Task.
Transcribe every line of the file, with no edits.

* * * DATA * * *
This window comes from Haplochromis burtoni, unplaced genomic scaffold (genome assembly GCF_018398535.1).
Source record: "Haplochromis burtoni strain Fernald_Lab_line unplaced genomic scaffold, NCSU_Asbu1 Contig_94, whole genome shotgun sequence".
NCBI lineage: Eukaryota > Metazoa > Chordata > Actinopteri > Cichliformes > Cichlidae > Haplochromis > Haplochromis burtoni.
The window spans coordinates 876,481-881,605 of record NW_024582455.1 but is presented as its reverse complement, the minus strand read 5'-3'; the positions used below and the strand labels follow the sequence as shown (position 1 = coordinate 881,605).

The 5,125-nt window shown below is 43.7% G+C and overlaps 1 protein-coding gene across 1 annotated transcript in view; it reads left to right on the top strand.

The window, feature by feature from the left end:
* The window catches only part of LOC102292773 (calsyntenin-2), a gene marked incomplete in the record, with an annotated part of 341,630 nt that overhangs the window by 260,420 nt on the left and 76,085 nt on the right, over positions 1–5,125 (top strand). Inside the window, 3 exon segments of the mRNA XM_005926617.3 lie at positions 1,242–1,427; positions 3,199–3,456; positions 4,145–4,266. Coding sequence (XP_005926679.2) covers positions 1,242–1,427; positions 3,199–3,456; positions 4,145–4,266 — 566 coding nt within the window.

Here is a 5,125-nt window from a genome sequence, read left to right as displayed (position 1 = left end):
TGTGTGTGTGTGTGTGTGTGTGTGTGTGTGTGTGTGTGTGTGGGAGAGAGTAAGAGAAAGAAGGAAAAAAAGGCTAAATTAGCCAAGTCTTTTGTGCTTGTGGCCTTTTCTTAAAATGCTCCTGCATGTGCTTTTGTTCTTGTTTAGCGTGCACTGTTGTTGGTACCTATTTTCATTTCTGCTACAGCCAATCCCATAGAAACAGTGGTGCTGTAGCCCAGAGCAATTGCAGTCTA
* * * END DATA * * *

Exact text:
This window comes from Haplochromis burtoni, unplaced genomic scaffold (genome assembly GCF_018398535.1).
Source record: "Haplochromis burtoni strain Fernald_Lab_line unplaced genomic scaffold, NCSU_Asbu1 Contig_94, whole genome shotgun sequence".
NCBI lineage: Eukaryota > Metazoa > Chordata > Actinopteri > Cichliformes > Cichlidae > Haplochromis > Haplochromis burtoni.
The window spans coordinates 876,481-881,605 of record NW_024582455.1 but is presented as its reverse complement, the minus strand read 5'-3'; the positions used below and the strand labels follow the sequence as shown (position 1 = coordinate 881,605).

The 5,125-nt window shown below is 43.7% G+C and overlaps 1 protein-coding gene across 1 annotated transcript in view; it reads left to right on the top strand.

The window, feature by feature from the left end:
* The window catches only part of LOC102292773 (calsyntenin-2), a gene marked incomplete in the record, with an annotated part of 341,630 nt that overhangs the window by 260,420 nt on the left and 76,085 nt on the right, over positions 1–5,125 (top strand). Inside the window, 3 exon segments of the mRNA XM_005926617.3 lie at positions 1,242–1,427; positions 3,199–3,456; positions 4,145–4,266. Coding sequence (XP_005926679.2) covers positions 1,242–1,427; positions 3,199–3,456; positions 4,145–4,266 — 566 coding nt within the window.

Here is a 5,125-nt window from a genome sequence, read left to right as displayed (position 1 = left end):
TGTGTGTGTGTGTGTGTGTGTGTGTGTGTGTGTGTGTGTGTGGGAGAGAGTAAGAGAAAGAAGGAAAAAAAGGCTAAATTAGCCAAGTCTTTTGTGCTTGTGGCCTTTTCTTAAAATGCTCCTGCATGTGCTTTTGTTCTTGTTTAGCGTGCACTGTTGTTGGTACCTATTTTCATTTCTGCTACAGCCAATCCCATAGAAACAGTGGTGCTGTAGCCCAGAGCAATTGCAGTCTA